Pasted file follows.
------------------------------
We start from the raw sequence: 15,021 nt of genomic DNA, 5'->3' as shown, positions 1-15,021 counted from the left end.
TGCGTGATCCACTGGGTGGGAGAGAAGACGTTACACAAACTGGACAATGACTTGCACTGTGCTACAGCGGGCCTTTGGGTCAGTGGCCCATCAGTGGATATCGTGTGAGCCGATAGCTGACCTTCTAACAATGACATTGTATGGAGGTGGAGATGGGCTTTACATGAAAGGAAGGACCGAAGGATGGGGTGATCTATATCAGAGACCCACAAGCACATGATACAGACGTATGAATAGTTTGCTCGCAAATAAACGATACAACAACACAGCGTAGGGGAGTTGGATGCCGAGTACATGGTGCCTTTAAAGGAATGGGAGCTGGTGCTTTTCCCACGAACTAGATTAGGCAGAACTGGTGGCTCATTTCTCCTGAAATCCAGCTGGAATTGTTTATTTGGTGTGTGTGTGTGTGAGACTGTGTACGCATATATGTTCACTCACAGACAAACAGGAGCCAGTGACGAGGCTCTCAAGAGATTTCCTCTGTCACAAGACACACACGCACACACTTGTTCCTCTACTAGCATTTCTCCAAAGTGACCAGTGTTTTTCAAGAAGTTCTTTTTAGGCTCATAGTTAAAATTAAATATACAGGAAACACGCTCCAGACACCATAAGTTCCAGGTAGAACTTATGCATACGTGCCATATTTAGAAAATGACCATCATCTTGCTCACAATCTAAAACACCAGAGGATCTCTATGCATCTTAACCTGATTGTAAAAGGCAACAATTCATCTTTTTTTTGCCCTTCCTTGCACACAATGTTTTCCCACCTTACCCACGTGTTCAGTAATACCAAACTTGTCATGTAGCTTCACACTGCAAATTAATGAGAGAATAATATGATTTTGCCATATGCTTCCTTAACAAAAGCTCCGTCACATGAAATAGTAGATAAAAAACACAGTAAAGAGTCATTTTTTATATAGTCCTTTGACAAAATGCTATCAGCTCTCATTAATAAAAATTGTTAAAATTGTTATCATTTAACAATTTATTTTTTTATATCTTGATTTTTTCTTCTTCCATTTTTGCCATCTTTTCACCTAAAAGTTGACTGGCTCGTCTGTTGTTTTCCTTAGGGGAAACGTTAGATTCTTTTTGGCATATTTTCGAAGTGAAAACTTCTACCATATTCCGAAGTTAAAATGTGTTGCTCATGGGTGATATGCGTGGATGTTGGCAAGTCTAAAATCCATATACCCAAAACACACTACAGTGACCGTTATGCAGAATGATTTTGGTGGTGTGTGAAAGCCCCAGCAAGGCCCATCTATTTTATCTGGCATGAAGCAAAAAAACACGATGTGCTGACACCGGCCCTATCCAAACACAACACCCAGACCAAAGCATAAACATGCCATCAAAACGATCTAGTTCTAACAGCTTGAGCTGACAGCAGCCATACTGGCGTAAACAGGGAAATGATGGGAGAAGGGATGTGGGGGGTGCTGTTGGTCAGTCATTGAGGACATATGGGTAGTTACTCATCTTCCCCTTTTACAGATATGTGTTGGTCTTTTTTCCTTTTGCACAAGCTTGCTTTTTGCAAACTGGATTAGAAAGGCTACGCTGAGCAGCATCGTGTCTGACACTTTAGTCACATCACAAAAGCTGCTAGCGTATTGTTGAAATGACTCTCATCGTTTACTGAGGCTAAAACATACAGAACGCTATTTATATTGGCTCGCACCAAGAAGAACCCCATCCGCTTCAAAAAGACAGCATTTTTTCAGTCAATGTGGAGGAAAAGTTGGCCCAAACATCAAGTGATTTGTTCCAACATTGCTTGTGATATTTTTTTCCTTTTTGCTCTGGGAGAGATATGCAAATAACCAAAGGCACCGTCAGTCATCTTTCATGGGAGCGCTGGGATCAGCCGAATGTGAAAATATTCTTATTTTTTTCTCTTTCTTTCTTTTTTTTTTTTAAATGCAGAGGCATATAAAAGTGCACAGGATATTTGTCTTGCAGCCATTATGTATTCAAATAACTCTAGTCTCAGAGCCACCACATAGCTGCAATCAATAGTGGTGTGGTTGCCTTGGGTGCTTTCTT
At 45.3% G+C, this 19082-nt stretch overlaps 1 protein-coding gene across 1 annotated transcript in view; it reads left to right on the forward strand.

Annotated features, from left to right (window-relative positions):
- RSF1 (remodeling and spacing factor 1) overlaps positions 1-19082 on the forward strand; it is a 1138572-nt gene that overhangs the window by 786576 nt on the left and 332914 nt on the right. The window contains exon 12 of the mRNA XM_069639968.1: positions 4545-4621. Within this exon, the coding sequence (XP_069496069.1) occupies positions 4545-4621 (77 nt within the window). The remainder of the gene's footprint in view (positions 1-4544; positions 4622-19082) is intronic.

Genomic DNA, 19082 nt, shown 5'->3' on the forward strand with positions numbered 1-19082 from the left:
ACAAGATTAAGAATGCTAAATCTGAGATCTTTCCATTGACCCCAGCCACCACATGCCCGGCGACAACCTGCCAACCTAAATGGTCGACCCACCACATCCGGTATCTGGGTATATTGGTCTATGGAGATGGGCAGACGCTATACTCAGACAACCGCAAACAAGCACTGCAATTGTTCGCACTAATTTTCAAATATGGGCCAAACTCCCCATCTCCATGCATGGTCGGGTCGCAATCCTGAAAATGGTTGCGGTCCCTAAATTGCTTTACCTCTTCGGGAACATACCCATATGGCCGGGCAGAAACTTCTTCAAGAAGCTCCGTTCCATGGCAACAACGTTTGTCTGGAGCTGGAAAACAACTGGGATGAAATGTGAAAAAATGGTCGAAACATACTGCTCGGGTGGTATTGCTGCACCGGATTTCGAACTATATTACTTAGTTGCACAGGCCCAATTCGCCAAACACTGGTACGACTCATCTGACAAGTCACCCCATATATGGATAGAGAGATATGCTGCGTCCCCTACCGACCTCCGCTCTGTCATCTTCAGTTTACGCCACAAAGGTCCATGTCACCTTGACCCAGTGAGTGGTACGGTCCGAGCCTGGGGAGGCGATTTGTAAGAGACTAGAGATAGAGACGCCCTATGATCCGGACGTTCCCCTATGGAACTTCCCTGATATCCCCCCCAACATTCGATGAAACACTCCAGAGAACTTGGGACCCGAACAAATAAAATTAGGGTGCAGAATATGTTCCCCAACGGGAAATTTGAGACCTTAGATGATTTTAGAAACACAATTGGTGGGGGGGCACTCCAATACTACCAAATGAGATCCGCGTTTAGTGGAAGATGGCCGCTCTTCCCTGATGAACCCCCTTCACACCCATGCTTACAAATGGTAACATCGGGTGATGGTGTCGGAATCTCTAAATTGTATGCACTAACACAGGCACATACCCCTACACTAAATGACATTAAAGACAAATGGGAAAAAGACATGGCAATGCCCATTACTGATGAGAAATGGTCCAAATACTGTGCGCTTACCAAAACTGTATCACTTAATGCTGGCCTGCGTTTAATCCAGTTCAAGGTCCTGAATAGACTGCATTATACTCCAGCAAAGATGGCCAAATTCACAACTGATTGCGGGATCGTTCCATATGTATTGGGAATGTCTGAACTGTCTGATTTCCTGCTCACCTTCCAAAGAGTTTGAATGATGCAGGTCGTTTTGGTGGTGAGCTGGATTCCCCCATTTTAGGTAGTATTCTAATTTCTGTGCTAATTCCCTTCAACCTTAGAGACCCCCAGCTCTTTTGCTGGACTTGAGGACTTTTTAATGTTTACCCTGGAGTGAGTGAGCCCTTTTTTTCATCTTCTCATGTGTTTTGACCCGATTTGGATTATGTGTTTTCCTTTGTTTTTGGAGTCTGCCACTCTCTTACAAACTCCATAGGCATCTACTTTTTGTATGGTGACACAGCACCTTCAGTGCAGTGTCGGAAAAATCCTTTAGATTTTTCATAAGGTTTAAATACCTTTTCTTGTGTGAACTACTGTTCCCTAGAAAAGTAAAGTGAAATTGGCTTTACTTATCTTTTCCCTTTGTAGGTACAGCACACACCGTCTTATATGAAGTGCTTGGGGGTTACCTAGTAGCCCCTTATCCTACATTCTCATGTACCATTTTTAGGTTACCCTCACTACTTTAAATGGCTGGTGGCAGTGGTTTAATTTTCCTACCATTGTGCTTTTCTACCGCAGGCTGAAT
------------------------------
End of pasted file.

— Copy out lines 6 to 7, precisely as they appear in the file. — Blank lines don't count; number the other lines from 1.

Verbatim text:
Genomic DNA, 19082 nt, shown 5'->3' on the forward strand with positions numbered 1-19082 from the left:
ACAAGATTAAGAATGCTAAATCTGAGATCTTTCCATTGACCCCAGCCACCACATGCCCGGCGACAACCTGCCAACCTAAATGGTCGACCCACCACATCCGGTATCTGGGTATATTGGTCTATGGAGATGGGCAGACGCTATACTCAGACAACCGCAAACAAGCACTGCAATTGTTCGCACTAATTTTCAAATATGGGCCAAACTCCCCATCTCCATGCATGGTCGGGTCGCAATCCTGAAAATGGTTGCGGTCCCTAAATTGCTTTACCTCTTCGGGAACATACCCATATGGCCGGGCAGAAACTTCTTCAAGAAGCTCCGTTCCATGGCAACAACGTTTGTCTGGAGCTGGAAAACAACTGGGATGAAATGTGAAAAAATGGTCGAAACATACTGCTCGGGTGGTATTGCTGCACCGGATTTCGAACTATATTACTTAGTTGCACAGGCCCAATTCGCCAAACACTGGTACGACTCATCTGACAAGTCACCCCATATATGGATAGAGAGATATGCTGCGTCCCCTACCGACCTCCGCTCTGTCATCTTCAGTTTACGCCACAAAGGTCCATGTCACCTTGACCCAGTGAGTGGTACGGTCCGAGCCTGGGGAGGCGATTTGTAAGAGACTAGAGATAGAGACGCCCTATGATCCGGACGTTCCCCTATGGAACTTCCCTGATATCCCCCCCAACATTCGATGAAACACTCCAGAGAACTTGGGACCCGAACAAATAAAATTAGGGTGCAGAATATGTTCCCCAACGGGAAATTTGAGACCTTAGATGATTTTAGAAACACAATTGGTGGGGGGGCACTCCAATACTACCAAATGAGATCCGCGTTTAGTGGAAGATGGCCGCTCTTCCCTGATGAACCCCCTTCACACCCATGCTTACAAATGGTAACATCGGGTGATGGTGTCGGAATCTCTAAATTGTATGCACTAACACAGGCACATACCCCTACACTAAATGACATTAAAGACAAATGGGAAAAAGACATGGCAATGCCCATTACTGATGAGAAATGGTCCAAATACTGTGCGCTTACCAAAACTGTATCACTTAATGCTGGCCTGCGTTTAATCCAGTTCAAGGTCCTGAATAGACTGCATTATACTCCAGCAAAGATGGCCAAATTCACAACTGATTGCGGGATCGTTCCATATGTATTGGGAATGTCTGAACTGTCTGATTTCCTGCTCACCTTCCAAAGAGTTTGAATGATGCAGGTCGTTTTGGTGGTGAGCTGGATTCCCCCATTTTAGGTAGTATTCTAATTTCTGTGCTAATTCCCTTCAACCTTAGAGACCCCCAGCTCTTTTGCTGGACTTGAGGACTTTTTAATGTTTACCCTGGAGTGAGTGAGCCCTTTTTTTCATCTTCTCATGTGTTTTGACCCGATTTGGATTATGTGTTTTCCTTTGTTTTTGGAGTCTGCCACTCTCTTACAAACTCCATAGGCATCTACTTTTTGTATGGTGACACAGCACCTTCAGTGCAGTGTCGGAAAAATCCTTTAGATTTTTCATAAGGTTTAAATACCTTTTCTTGTGTGAACTACTGTTCCCTAGAAAAGTAAAGTGAAATTGGCTTTACTTATCTTTTCCCTTTGTAGGTACAGCACACACCGTCTTATATGAAGTGCTTGGGGGTTACCTAGTAGCCCCTTATCCTACATTCTCATGTACCATTTTTAGGTTACCCTCACTACTTTAAATGGCTGGTGGCAGTGGTTTAATTTTCCTACCATTGTGCTTTTCTACCGCAGGCTGAAT